It is not easy for some people in Tennessee to make decisions regarding their futures. Estate planning can be a confusing and sometimes difficult process as it requires consideration of one's wishes for distribution of assets and payment of debts after the estate holder dies. While some people may think they are too young to need to do this or not wealthy enough to require it, every adult can benefit from this type of protection. When making these plans, a person will want to consider digital assets as well. 

Most people consider only their medical wishes and physical assets when estate planning. Digital assets include any type of personally held or owned electronic record. This includes payment accounts, online banking accounts, social media accounts, email accounts and credit card rewards. Even though these things are not tangible, they still have value, and they should be accounted for in a person's estate plan.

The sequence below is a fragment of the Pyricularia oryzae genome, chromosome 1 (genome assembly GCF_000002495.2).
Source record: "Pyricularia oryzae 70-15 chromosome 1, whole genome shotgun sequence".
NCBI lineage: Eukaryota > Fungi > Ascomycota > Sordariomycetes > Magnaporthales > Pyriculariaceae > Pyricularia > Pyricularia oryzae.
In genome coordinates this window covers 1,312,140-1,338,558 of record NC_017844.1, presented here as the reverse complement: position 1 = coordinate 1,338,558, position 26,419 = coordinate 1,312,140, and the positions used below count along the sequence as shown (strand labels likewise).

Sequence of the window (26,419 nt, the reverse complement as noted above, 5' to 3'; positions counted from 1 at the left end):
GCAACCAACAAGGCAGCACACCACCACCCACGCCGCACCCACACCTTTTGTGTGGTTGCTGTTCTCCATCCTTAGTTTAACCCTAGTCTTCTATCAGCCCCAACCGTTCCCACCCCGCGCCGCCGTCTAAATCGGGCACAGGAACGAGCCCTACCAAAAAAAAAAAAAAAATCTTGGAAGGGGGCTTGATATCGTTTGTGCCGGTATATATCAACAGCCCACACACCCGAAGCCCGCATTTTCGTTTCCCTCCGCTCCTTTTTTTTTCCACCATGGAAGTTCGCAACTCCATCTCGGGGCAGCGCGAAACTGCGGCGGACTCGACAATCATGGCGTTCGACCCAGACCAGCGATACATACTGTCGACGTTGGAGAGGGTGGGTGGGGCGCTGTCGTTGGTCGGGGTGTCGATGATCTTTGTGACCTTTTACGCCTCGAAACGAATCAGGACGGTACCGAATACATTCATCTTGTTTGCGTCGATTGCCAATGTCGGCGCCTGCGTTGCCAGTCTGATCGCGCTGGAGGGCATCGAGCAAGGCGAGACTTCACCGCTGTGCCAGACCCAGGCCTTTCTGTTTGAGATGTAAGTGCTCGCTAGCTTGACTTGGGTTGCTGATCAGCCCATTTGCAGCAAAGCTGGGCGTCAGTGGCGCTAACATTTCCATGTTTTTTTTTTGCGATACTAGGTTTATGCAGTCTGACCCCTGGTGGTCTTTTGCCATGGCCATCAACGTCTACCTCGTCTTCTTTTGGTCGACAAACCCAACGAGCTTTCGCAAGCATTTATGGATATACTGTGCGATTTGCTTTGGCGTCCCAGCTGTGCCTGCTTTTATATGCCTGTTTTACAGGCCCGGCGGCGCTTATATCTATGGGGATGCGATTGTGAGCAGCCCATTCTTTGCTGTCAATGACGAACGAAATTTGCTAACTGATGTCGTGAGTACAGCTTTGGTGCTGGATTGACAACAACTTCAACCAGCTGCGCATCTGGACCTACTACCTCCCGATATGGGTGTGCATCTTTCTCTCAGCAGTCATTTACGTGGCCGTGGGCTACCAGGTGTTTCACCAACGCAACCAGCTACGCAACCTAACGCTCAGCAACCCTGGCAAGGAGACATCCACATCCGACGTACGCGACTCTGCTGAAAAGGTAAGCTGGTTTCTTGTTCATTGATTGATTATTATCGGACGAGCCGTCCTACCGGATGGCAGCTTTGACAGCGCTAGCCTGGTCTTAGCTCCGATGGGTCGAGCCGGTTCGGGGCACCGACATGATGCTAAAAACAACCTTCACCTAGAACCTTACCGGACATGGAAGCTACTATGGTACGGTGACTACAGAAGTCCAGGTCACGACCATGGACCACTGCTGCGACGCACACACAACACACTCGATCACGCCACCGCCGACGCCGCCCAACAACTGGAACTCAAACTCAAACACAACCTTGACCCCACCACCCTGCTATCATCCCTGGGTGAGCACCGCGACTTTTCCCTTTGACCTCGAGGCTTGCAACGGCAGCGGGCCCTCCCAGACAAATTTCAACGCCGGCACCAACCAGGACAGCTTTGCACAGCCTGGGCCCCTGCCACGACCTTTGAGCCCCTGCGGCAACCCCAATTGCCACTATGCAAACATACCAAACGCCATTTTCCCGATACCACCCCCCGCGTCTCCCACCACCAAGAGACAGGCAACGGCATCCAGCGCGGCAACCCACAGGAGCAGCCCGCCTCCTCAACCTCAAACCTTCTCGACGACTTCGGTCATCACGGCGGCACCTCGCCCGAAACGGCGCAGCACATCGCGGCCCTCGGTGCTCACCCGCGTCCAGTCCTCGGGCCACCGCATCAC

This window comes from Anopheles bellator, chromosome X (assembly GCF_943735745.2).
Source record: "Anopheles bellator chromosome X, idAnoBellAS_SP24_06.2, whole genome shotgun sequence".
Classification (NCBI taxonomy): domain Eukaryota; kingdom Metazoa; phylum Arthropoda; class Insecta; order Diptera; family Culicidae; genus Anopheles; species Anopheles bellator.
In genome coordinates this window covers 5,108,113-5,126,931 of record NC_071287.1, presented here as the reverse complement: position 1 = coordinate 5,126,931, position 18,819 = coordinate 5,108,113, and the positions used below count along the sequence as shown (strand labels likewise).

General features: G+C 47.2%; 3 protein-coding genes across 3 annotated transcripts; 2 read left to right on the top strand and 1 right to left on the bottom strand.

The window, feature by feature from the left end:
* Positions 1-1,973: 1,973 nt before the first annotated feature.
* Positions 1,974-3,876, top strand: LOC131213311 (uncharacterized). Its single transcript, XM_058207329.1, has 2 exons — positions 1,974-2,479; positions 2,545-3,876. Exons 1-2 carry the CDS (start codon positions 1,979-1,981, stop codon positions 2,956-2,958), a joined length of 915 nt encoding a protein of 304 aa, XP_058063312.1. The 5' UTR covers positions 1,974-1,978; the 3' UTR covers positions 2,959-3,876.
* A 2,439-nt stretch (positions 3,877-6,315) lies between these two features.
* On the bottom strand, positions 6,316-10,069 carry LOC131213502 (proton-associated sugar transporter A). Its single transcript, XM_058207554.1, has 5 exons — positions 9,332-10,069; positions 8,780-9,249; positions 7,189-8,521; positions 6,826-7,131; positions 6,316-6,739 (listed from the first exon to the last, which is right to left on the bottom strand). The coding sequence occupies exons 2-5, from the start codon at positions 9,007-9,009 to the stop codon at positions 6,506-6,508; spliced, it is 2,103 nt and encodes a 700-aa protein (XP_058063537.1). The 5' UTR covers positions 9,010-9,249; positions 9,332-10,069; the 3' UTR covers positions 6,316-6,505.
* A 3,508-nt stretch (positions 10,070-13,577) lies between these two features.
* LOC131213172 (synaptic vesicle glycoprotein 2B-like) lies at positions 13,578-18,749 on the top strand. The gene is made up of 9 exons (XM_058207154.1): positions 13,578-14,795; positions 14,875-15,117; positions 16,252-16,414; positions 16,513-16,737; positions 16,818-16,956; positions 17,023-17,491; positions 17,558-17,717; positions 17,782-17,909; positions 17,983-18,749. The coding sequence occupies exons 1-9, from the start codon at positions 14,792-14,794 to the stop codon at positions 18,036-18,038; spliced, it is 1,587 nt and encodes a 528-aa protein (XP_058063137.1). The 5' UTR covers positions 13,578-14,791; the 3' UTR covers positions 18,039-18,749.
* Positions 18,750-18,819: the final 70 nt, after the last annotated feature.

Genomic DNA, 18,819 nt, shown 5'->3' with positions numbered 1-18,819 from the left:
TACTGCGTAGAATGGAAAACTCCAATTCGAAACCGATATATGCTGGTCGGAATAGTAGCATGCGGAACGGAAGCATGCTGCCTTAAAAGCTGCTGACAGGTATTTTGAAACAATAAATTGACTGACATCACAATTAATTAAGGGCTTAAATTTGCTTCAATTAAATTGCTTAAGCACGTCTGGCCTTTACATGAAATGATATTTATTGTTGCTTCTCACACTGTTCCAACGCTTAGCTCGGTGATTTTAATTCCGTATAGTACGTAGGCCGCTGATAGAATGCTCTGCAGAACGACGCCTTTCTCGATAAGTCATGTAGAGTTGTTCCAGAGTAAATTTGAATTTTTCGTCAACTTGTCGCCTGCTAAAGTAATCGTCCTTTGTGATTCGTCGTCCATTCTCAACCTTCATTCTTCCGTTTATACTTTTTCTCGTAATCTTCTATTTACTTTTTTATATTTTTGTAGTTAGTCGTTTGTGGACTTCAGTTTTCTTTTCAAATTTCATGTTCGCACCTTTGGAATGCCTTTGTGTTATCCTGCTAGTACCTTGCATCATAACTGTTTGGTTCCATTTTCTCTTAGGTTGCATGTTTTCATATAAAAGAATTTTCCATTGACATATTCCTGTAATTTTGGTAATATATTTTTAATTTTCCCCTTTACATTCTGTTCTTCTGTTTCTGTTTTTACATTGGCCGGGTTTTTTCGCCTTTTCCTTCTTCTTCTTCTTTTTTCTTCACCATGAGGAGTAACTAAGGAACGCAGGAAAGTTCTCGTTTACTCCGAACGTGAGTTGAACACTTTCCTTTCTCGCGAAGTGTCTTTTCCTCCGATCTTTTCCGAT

Estimates indicate that each household has about $50,000 in digital assets. Planning for digital assets should include naming a beneficiary to access and manage these accounts. The person granted access should have permission to manage these assets as well. Failure to address digital assets could result in some assets and information being locked away and remaining inaccessible to family members forever.

When estate planning, it is beneficial to look beyond the physical. When considering what types of protection may be necessary, it may help to speak with an experienced attorney about these things. An assessment of a person's estate, financial standing and online assets can reveal what steps will offer the most protection for a Tennessee adult.

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